Lean 6 Sigma
A method by which processes are improved for quality; cost; speed and accuracy.  It is the combination of Lean Methods and 6 Sigma.

Lead Time
The amount of time, defined by the supplier, that is required to meet a customer request or demand. (Note, Lead Time is not the same as Cycle Time).

Lean Methods
A set of tools designed to improve a process on a continuous basis. Lean is designed to remove waste from a process by identifying non­value added steps. Lean will improve process speed to conform to customer requirements. With lean, we say that waste is the enemy. It was developed by Taichi Ohno at Toyota Motor Co. from the 1950’s to the 1980’s.

Lean Six Sigma
Business improvement methodology that maximizes shareholder value by achieving the fastest rate of improvement in customer satisfaction, cost, quality, process speed, and invested capital.

Master Black Belt
Master Black Belts are Six Sigma Quality experts that are responsible for the strategic implementations within an organization. Master Black Belt main responsibilities include training and mentoring of Black Belts and Green Belts; helping to prioritize, select and charter high­impact projects; maintaining the integrity of the Six Sigma measurements, improvements and tollgates; and developing, maintaining and revising Six Sigma training materials.

The Master Black Belt should be qualified to teach other Six Sigma facilitators the methodologies, tools, and applications in all functions and levels of the company, and should be a resource for utilizing statistical process control (typically just outside the Black Belt's knowledge base) within processes.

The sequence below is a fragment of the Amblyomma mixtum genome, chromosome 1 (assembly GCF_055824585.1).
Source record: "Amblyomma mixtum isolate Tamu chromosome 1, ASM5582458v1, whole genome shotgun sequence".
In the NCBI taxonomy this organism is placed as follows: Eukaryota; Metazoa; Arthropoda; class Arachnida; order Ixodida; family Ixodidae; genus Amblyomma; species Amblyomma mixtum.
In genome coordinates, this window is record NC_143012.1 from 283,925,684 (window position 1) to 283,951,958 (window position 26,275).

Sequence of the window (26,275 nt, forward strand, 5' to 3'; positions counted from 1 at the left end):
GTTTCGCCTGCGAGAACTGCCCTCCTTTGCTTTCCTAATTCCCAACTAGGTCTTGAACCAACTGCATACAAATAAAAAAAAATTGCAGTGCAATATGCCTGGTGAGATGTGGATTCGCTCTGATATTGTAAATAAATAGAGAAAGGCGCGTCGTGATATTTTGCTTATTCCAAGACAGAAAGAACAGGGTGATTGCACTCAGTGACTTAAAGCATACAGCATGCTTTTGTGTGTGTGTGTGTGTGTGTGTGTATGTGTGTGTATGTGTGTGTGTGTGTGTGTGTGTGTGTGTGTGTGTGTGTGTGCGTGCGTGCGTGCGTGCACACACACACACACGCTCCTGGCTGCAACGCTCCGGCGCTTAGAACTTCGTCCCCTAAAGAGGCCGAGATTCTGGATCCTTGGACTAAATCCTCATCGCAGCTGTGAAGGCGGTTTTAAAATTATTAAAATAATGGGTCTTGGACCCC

DMAIC phase M, where key measures are identified, and data are collected, compiled, and displayed.

Metrics, Process (or Input)
The subset of measures, the improvement of which has a direct positive effect on Results Metrics.

Metrics, Results
The subset of measures, the improvement of which are critical to the success of the organization. A change in Results Metrics, will directly and significantly affect customer or stakeholder satisfaction.

The result of a process. The deliverables of the process; such as products, services, processes, plans, and resources.

A direction plan for achieving an organization’s goals.

A term that means error­proof. Error­proofing is one of the holy grails of Lean 6 Sigma projects. It means that because of the process improvement, it is impossible for an error to occur. Examples are computer fields that automatically fill in, based on other information entered; or an email that is automatically sent when an event occurs.

A series of steps and interrelated work activities, characterized by specific inputs, and tasks which add value, and make up a procedure for a set of specific outputs.

Process Map
Type of flow chart that provides an Illustrated description of how things get done. It enables participants to visualize an entire process and identify areas of strength and weaknesses. It helps reduce cycle time and defects while recognizing the value of individual contributions.

Process Owner
The individual(s) responsible for process design and performance. The process owner is accountable for sustaining the gain and identifying future improvement opportunities on the process.

Project Scoping
The general term used for the process of developing project ideas. A well scoped project will have the following characteristics:
• Can be completed within 4­6 months
• Will solve a defect that is within the commands’ span of control
• Will deal with a process that repeats itself quite often
• The defect is measurable and the possibility to collect data exists
• Will result in an improvement that is important to the customers of the process
• Will result in a 50% process improvement or Rs.250,000 savings

Project Sponsor (also known as Project Champion)